The largest department of the company, however, is our Educational department, which runs experiential curricula around China for a number of International Schools based in Asia. During the third and fourth quarters of this year, we took over 1,400 students to nearly a dozen locations around China. I was lucky enough to return to Xishuangbanna (the area in southwestern China where most of my thesis research was based) and lead a series of bicycle trips throughout small villages and tea mountains. Riding bikes, I’ve found, is the perfect way to see and get to understand an area of the world. Speaking the language helps, too.
I’ve also become fairly involved with the expat Jewish community here in Beijing, and do a fair bit of community organization and event planning for them. Not only does it help pay the rent, but it’s also a great opportunity to meet diplomats and businesspeople working on fascinating projects across Asia.
The jobs I’ve taken over the past couple years have been completely unlike anything I imagined I’d be doing when I was a senior at Brandeis, though I’ve been pleasantly surprised at the acumen I have for entrepreneurialism.
Recently, however, I’ve transitioned into something more like what I imagined I would be doing after graduation. I’ve begun a position at US-China Business Council, a private, nonpartisan, nonprofit organization that provides advisory and advocacy services for its roughly 220 American companies that do business with China. I’m charged mainly with conducting policy research and analysis of Chinese government regulations that affect US Business interests in China, as well as organizing roundtable events with business executives and government officials. Even though I’m just starting out, I’ve already met with officials from both the Chinese and American government, as well as executives from some of the world’s largest companies.
I’m still learning, of course, but I’d say Brandeis, and IGS, prepared me well. The research I did while abroad, my thesis projects, my ability to combine a wide range of resources, and any other number of skills I’d say are in part attributable to classes I took at Brandeis, and landed me a job that I feel would usually go to someone with a grad-school degree and much much more professional experience. I’m not the only one, either. There are a number of Brandeis grads here in Beijing, China, and greater Asia who are doing amazing things right out of undergraduate.
April 16, 2014 12 Comments
Should wealthy countries give recent immigrants welfare or jobs?
Europe and the United States have long had almost exactly opposing policies on work and welfare for immigrants. The United States has let immigrants work but tried to deny them welfare benefits; Europeans, on the other hand, have distributed benefits but kept jobs for their native populations.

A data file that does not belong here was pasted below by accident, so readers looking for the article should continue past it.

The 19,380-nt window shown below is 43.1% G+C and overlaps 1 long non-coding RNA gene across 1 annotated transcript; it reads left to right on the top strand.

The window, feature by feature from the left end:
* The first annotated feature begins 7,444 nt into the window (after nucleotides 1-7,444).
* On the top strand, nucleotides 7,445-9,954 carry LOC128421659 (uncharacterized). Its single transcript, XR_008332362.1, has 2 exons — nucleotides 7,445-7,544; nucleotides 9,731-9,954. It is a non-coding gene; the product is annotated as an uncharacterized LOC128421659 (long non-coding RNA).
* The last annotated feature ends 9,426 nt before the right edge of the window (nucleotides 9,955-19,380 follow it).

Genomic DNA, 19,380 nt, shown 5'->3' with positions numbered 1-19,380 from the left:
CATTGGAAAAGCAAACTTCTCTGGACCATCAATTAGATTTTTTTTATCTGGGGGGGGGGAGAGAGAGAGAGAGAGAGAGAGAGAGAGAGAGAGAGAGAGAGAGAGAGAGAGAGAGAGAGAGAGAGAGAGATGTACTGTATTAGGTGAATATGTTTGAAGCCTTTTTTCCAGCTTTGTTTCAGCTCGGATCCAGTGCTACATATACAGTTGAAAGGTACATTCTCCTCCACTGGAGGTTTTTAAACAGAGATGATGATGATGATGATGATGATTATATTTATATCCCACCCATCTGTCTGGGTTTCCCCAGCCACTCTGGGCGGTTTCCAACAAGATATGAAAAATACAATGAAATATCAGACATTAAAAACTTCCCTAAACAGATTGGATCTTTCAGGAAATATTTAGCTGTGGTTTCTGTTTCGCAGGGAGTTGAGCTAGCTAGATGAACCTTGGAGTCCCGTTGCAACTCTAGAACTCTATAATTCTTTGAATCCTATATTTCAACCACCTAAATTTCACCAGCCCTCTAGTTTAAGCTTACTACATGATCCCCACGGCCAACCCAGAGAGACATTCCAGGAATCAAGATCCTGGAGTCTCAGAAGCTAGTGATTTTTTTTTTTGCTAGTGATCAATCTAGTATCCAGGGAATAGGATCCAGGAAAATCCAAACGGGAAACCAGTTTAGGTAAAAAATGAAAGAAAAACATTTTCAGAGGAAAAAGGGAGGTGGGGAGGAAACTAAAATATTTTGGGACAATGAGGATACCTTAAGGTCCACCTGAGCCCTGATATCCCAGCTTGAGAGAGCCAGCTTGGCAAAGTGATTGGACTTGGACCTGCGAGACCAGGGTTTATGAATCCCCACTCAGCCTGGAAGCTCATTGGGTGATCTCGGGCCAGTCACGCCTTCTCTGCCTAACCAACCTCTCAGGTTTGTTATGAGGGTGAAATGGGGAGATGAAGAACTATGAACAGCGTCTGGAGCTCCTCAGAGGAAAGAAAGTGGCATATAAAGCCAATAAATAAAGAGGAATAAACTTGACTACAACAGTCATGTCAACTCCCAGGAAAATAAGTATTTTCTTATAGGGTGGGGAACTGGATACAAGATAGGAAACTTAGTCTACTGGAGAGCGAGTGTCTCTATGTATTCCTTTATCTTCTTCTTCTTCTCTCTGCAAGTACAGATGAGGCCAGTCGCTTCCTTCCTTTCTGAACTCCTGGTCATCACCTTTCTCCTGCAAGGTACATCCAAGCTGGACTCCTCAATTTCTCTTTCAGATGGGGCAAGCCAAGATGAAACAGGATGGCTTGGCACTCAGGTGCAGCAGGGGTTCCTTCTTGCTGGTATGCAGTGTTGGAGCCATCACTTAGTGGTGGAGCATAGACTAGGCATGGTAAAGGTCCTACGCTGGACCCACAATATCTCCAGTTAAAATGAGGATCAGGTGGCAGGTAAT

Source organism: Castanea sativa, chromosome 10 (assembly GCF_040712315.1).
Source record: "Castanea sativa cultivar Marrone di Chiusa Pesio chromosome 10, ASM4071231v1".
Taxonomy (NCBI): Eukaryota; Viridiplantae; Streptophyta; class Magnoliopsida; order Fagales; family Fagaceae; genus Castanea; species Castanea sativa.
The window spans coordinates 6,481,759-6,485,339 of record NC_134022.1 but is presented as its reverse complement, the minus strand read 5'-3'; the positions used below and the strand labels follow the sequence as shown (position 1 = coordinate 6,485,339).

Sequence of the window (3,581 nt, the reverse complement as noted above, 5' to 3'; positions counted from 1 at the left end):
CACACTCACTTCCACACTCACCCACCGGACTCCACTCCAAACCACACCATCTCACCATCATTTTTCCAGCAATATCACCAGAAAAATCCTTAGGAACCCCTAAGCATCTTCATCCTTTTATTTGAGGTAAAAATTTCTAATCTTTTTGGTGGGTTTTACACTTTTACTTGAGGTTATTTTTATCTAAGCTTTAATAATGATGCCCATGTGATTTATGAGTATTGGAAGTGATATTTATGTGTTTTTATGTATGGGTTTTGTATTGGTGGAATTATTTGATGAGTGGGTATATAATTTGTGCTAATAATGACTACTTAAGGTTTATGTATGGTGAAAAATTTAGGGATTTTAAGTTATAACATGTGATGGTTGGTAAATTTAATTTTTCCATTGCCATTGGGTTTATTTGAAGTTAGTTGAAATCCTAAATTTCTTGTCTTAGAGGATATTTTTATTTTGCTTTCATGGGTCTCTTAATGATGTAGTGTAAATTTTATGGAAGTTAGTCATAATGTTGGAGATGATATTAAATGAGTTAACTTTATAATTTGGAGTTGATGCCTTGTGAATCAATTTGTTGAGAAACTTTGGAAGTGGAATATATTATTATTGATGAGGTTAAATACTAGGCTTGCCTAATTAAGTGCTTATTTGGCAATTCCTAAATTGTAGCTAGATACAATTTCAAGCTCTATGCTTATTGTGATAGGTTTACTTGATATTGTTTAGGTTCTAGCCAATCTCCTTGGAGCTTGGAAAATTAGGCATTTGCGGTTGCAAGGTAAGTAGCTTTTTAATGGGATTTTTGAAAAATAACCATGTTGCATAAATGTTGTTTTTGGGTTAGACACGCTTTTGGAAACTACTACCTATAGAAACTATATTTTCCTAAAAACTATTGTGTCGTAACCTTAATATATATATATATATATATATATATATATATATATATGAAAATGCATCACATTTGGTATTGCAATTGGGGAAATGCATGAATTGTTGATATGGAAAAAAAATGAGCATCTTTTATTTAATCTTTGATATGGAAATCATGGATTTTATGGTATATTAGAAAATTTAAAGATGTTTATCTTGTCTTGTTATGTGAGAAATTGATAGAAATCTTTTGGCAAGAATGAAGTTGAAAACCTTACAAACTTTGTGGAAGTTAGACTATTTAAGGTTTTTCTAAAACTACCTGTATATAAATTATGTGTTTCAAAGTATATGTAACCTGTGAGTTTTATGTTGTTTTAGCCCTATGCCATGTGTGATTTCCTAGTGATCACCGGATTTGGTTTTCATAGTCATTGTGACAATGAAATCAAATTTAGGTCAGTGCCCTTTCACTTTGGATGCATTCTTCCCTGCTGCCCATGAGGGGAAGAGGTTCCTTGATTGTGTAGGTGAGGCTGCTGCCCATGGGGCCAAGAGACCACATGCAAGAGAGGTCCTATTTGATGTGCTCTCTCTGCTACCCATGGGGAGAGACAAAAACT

Even within Europe, Scandinavian countries have been unusually generous with benefits. But is this model now under strain? Have Europe’s generous benefits led to a backlash against immigration, even to mass attacks of neo-Nazis such as the 2011 killings in Norway?
In its last cosponsored event of the spring semester, IGS welcomes the perfect person to discuss these issues: Grete Brochmann, chair of the Department of Sociology and Human Geography at the University of Oslo and former chair of the Norwegian Welfare and Migration Committee.
“Immigration and Integration in the Nordic Countries”
A talk by Grete Brochmann
Friday, April 25
Mandel Center Reading Room (3rd floor)
April 11, 2014 Leave a Comment
POL 160a- The War on Global Terrorism: “I took a Muslims in the West with Prof. Klausen and I absolutely loved it. She is an expert on her field and took this semester off to continue her research on Jihad in Europe. In order to get the most out of the class, definitely do the readings and participate in class discussions. I’m planning on taking this class myself as well.”
We’re also bringing back POL 153a, “The New Europe,” a critical class on the European Union. From rebuffing Putin to recovering from the slump, the EU is back on the world’s center stage. For those of you returning from Europe this would be an especially fine point of re-entry. Any other recommendations? Comment below or on the Facebook page. And happy hunting!
April 10, 2014 5 Comments
The European Union has had a great six decades: peace, prosperity, and ever-greater expansion. But after the financial crisis of 2008, can it sustain its “social welfare” model for the decades to come? Can it ensure the continent’s security at a time when the U.S. is retrenching and Russia is flexing its muscles?
What did you take away from the conversation on the EU’s future?